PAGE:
Digital classrooms are becoming more and more prominent around the world — even right here in Mzanzi, and Apple is moving into this new market. The newly announced cheaper 9.7 inch iPad has been reworked specifically with education in mind.
The infamous iPad will look exactly like its predecessors, but will pack a few new features, including Apple Pencil support and updated software that will equip young learners with the right tools for the modern classroom. Battery-life and performance are among the new upgrades, and we are excited to see if this “new” device can actually compete in the education sector, especially in South Africa where parents are particularly price sensitive.
Thanks to the newly added full support for Apple’s digital stylus, this new iPad will allow users to access Apple Pencil-friendly apps built for iPad Pro. Because of the new software, these iPad Pro apps can be refreshed by developers to run seamlessly on the new iPads.
You’d be forgiven for expecting major corner-cutting, but the new 9.7-inch iPad is powered by Apple’s latest processor, the A10 Fusion chip that will allow the device to run augmented reality apps, or use iOS 11’s multitasking features to run multiple apps at once while still keeping things snappy. It also has Touch ID, a battery that runs for up to 10 hours, and the same storage options as the previous generation.
Given the cost of some iPad apps (especially compared to their usually cheaper Android equivalents) we were worried the initial outlay for the device would only be the start of our wallet emptying. But Apple also announced a new iPad app for teachers called Schoolwork. It’s a free, cloud-based app, that lets teachers send PDFs or documents as handouts, organise upcoming assignments, and create activities within apps for their students to complete on their own iPads. Which should mean fewer trips to the App Store.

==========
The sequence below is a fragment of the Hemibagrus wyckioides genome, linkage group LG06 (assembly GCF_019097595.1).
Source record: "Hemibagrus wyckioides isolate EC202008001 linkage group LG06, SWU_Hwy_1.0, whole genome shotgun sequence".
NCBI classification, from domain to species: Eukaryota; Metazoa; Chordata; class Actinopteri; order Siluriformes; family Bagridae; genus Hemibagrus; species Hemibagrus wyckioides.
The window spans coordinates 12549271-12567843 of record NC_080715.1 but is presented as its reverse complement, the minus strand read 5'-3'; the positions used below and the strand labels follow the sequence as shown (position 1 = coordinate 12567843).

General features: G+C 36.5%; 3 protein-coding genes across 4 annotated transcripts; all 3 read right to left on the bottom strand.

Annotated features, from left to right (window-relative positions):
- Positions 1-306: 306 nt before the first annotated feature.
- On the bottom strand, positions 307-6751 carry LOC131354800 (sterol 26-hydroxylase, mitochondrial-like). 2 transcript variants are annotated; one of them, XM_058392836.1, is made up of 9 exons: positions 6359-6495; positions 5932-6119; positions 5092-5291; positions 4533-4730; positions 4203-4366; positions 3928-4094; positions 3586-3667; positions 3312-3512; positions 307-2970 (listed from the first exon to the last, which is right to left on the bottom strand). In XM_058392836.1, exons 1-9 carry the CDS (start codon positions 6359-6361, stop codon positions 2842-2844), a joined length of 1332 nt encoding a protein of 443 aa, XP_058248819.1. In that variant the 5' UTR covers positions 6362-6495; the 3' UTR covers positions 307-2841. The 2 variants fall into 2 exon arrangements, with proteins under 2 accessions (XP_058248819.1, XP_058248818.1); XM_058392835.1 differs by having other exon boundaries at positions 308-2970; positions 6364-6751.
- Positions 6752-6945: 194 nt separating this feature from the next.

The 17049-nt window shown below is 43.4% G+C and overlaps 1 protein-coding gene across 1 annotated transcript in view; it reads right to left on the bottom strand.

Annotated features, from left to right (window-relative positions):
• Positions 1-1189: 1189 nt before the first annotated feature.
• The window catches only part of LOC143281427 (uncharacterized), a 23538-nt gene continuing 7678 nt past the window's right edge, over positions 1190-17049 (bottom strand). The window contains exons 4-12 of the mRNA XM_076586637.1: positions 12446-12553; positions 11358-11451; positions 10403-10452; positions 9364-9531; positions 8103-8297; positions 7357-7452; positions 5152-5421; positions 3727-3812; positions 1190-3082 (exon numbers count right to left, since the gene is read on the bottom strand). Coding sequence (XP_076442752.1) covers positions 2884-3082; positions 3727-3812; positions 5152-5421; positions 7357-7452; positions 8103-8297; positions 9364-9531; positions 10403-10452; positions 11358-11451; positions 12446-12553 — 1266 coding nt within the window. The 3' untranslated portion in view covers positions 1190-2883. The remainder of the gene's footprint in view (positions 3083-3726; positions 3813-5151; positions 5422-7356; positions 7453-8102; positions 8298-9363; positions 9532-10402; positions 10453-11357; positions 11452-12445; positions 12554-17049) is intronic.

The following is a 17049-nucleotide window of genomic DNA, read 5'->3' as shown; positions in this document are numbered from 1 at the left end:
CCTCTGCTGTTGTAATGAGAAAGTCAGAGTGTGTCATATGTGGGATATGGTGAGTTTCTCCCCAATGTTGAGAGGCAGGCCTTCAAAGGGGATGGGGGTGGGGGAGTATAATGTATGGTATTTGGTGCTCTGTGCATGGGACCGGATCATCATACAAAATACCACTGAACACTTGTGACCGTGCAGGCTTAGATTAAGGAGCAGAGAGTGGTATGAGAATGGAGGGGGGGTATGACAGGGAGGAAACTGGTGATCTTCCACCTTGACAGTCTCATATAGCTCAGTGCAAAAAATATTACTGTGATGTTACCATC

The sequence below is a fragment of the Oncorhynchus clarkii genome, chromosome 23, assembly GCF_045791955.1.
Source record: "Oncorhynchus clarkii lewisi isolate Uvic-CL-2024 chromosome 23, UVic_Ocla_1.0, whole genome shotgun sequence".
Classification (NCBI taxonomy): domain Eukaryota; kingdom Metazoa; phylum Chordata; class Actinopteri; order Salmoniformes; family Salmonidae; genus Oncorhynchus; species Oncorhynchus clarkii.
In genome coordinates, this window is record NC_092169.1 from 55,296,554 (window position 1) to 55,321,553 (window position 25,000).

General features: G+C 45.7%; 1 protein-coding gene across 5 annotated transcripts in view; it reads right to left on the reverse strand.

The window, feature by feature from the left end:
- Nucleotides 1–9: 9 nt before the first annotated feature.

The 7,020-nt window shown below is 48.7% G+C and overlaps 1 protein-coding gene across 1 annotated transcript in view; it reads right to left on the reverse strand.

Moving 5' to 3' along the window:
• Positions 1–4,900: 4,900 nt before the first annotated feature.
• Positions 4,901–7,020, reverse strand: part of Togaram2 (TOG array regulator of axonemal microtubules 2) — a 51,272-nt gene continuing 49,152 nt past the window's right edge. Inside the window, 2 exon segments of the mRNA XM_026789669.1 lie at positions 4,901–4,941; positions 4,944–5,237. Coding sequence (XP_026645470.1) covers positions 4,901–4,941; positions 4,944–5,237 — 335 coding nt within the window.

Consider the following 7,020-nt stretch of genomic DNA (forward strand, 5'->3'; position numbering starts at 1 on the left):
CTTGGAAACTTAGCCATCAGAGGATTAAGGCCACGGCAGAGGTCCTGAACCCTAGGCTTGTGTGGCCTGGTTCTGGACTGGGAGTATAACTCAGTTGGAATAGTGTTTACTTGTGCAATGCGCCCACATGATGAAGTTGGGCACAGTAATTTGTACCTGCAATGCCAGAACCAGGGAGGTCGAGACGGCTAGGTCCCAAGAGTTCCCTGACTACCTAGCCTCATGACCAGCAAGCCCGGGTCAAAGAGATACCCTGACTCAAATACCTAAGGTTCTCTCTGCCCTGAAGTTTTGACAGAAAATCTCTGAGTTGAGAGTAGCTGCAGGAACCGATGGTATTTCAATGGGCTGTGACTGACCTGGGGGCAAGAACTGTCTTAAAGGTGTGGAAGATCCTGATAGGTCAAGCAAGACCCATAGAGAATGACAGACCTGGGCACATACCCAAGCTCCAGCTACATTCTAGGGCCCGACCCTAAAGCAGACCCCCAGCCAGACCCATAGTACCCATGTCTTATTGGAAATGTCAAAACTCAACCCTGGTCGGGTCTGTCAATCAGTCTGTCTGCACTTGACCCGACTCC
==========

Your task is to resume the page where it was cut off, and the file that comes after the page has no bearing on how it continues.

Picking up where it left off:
Apple’s existing Classroom app (which lets teachers check shared iPads in and out, and see what their students are doing on the iPads) has received an update as well, and will allow instructors to track more pupils at once. The app is also now available on Mac desktops and laptops.
Users can also look forward to new child-focused sound packs for Garage Band, updates to its Swift Playgrounds coding app that adds AR Kit actions, and new tools to help kids package and share their creative projects.
Digital classrooms have been slow to take off in South Africa, in part due to the cost of hardware, which has seen their use largely limited to private schools. It’s those schools that are most likely to benefit from the new devices, but perhaps we’ll see some subsidised devices from Apple importer, the Core Group.
We don’t have South African pricing or availability yet. The former, at least, will play a massive role in determining whether the new iPads will be on local public school desks anytime soon.